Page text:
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Drive failed to boot up next time it was turned on have tried conncting as a slave computer recognises drive but say its 138mg when its 40gig, and there is nothing showing on the drive! have tired running Seatools for windows and all the test say there are no problems with the drive. I have in stall a nerw 250gig drive (Seagate) with NTFS file system and the problem one is a Maxtor with fat file system .

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  • silverend Apr 04, 2008

    the failed hard drive was set to master on my computer and was working with no problems to my knowledge nothing was changed to the system and the next time i tried to use it it tried to load windows but failed. i tried to access it from the list _ start windows in safe mode etc but it just went back to the beginning and tried to load windows again.

    i then bought a new hard drive which is a seagate 250gig and that's working OK so as i need to retrieve the data on the Maxtor 40gig drive i set it up as Slave on the same computer that it was Master on hoping that it would allow me to copy it onto the seagate drive, but it did'nt. i then tried,still with both drives installed as above to run Maxdiag which gave an error message for the Maxtor Slave drive - D20SY2 i have also tried running Seatools for windows which reports that the drive is OK.



    the Maxtor drive has a os - windows XP professional

  • silverend Feb 28, 2009

    all working ok now thanks a lot

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Hi silverend,

I have some questions and some recommendations for you...

The original problem of the system not booting might have been temporarily compounded by moving it to a different system as a secondary or slave disk. You'll want to make sure that is not an issue 1st b4 continuing w/ trouble-shooting or testing the failed disk.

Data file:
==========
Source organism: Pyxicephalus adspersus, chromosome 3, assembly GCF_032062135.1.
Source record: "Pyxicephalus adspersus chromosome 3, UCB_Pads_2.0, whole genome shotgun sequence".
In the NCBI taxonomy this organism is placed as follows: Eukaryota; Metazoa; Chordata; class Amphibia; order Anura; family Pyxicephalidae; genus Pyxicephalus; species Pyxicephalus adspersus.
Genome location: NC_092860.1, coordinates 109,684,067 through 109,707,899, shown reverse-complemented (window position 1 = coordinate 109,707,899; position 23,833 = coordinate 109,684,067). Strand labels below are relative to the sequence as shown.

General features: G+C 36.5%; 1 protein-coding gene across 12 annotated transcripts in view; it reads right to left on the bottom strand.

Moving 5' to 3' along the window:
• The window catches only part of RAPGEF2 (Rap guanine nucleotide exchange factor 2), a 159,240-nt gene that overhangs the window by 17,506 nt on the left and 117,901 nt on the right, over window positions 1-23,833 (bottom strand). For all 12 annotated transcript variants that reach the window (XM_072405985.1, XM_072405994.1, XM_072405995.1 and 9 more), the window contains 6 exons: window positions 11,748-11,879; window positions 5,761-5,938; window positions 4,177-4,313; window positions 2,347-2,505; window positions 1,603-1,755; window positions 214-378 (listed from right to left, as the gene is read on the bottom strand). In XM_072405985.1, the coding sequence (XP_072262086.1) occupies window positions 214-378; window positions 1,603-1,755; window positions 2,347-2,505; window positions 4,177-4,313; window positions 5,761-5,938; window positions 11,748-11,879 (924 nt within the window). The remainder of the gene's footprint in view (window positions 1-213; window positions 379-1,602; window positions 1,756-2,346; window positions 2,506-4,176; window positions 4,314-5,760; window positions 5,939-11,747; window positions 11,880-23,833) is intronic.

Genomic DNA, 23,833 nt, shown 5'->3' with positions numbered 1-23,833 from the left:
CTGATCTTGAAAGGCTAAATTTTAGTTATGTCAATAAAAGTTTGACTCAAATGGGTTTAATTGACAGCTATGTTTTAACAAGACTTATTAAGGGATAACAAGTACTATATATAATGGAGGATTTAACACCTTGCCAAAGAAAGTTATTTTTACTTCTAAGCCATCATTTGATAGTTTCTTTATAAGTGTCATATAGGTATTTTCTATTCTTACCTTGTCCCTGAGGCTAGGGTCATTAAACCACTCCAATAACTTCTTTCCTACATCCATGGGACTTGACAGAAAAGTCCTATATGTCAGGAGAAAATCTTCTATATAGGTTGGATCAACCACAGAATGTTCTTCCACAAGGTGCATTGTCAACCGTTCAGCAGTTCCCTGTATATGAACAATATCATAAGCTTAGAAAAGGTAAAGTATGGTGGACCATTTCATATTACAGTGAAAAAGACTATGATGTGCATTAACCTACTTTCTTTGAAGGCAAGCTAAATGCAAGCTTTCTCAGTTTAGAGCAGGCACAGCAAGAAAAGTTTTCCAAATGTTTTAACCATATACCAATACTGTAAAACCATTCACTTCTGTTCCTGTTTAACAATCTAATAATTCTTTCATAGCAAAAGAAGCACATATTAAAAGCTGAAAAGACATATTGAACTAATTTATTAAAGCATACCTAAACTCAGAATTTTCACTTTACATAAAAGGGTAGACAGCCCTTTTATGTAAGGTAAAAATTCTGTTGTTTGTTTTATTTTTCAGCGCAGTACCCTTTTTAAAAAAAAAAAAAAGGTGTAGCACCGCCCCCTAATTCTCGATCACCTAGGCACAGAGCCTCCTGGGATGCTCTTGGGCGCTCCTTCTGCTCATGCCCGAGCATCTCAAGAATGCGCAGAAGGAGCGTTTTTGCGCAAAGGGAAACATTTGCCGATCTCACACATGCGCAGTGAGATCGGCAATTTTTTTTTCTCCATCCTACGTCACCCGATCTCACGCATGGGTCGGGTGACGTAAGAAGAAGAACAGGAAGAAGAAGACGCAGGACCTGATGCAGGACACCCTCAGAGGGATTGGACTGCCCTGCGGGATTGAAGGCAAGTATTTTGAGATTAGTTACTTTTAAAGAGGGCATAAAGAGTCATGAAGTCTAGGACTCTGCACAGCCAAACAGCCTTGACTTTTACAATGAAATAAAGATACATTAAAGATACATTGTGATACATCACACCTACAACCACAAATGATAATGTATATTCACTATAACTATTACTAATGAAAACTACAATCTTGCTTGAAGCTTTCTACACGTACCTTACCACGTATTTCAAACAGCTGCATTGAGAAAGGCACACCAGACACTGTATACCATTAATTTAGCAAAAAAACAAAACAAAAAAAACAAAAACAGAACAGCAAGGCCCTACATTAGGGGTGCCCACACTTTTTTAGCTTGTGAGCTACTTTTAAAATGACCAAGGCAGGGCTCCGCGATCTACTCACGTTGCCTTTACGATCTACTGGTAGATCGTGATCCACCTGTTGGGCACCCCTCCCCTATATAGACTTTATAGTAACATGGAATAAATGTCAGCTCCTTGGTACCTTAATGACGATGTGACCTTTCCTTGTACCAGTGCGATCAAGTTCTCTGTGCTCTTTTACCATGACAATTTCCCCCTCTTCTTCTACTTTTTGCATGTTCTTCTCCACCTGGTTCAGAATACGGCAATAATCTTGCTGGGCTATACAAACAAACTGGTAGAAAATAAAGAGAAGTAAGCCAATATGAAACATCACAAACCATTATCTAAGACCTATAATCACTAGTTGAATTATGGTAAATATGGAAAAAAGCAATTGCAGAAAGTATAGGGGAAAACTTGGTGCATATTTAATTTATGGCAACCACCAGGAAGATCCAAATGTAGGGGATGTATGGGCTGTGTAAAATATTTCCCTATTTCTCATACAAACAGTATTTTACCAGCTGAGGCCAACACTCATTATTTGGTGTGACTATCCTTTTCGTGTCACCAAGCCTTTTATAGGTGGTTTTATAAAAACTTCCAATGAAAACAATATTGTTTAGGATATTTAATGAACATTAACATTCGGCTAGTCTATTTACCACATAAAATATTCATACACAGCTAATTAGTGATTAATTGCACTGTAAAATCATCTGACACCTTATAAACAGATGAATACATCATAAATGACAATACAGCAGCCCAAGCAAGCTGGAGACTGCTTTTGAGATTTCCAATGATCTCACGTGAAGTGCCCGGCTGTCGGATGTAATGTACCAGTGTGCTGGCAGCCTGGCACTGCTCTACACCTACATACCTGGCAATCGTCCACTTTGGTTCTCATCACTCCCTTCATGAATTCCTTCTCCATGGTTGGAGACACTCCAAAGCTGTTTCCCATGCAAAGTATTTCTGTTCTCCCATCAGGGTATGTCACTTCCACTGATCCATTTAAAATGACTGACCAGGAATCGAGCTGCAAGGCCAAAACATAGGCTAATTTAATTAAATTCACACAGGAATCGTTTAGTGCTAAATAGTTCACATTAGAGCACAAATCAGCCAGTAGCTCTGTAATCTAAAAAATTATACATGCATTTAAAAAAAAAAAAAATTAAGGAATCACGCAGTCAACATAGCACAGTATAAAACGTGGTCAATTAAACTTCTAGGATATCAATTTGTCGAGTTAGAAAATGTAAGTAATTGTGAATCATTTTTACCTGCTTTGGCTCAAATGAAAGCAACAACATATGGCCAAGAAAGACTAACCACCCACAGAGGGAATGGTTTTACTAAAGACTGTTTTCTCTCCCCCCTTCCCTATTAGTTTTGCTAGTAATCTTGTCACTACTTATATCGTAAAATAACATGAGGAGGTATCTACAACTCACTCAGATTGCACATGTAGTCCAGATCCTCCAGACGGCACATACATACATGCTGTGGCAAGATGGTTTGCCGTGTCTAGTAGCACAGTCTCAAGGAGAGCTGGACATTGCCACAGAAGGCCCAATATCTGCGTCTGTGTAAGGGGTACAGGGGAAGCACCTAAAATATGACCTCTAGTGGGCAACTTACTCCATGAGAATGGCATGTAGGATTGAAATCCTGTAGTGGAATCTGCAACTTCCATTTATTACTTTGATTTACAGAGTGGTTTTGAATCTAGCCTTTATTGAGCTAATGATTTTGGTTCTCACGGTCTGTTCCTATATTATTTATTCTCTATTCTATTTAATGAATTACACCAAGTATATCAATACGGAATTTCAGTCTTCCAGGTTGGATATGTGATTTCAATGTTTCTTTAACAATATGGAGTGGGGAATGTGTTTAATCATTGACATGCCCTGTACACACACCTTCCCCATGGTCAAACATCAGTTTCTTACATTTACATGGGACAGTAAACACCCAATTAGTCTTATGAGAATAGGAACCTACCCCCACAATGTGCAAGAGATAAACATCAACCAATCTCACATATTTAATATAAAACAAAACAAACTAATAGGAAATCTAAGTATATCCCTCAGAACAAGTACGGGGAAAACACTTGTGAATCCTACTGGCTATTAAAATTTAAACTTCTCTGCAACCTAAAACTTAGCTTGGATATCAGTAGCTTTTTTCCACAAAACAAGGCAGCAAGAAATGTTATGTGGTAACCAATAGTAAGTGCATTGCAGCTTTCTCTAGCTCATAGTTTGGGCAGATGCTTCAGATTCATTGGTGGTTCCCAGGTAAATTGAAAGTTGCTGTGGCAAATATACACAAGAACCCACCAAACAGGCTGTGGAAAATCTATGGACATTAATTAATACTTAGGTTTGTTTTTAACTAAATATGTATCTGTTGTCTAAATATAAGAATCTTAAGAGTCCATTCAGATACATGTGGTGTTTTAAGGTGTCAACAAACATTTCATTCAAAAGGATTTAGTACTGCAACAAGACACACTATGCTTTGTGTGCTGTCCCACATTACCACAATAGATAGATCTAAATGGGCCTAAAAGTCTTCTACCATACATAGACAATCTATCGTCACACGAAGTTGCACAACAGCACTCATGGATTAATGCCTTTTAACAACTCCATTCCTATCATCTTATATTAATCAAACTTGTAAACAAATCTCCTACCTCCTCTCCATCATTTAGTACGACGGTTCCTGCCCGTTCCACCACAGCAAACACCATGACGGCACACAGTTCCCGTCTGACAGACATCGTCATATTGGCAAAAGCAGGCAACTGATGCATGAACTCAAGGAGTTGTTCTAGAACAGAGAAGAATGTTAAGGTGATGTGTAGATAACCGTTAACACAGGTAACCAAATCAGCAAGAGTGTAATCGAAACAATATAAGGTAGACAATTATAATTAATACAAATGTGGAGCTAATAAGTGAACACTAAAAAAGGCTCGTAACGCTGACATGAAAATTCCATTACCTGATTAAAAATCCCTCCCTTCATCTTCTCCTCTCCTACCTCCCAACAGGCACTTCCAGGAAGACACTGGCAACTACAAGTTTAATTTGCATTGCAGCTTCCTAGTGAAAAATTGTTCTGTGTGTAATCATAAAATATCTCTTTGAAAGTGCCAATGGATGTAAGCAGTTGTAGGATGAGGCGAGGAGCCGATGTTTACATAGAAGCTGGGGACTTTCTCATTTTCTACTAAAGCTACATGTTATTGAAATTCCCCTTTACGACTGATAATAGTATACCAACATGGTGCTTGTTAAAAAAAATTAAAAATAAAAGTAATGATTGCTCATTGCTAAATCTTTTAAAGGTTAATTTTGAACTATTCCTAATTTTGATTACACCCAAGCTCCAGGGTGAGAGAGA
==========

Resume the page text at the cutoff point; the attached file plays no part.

(01) Is the hard disk installed in the same computer it was running in properly before?

(02) If not, was it the Master of 1st drive on the previous system - the system where it originally failed? In other words, did it contain a boot volume? (Was it the disk that the system used to boot off of?)

(03) You said the file system is FAT. Is that FAT16 or FAT32?

(04) Does the drive have an operating system on it? If so, what operating system is it?

(05) Are you sure the jumpers are set correctly for the configuration you have it in now (slaved to your master drive)?

(06) Check to see if the drive jumpers are set for LIMITED CAPACITY? (See HERE for more information regarding jumper settings on Seagate hard disks.)

(07) Are you using a MASTER/SLAVE configuration for your two hard drives or are you using CS (cable select)? If you are using CS, both drives must be jumpered to CS and the primary (MASTER) drive should be the LAST drive on the cable (at the end).

The drive may very well be, physically, fine. However, the best way to determine that is to...

1st, Ensure that the jumper settings are correct for its current configuration (slaved to your master hard disk or as a secondary CS disk on the primary EIDE controller) and...

2nd, run diagnostics on a hard disk using boot media rather than from w/in an operating system. This is a much more reliable and thorough means of testing your hard disk.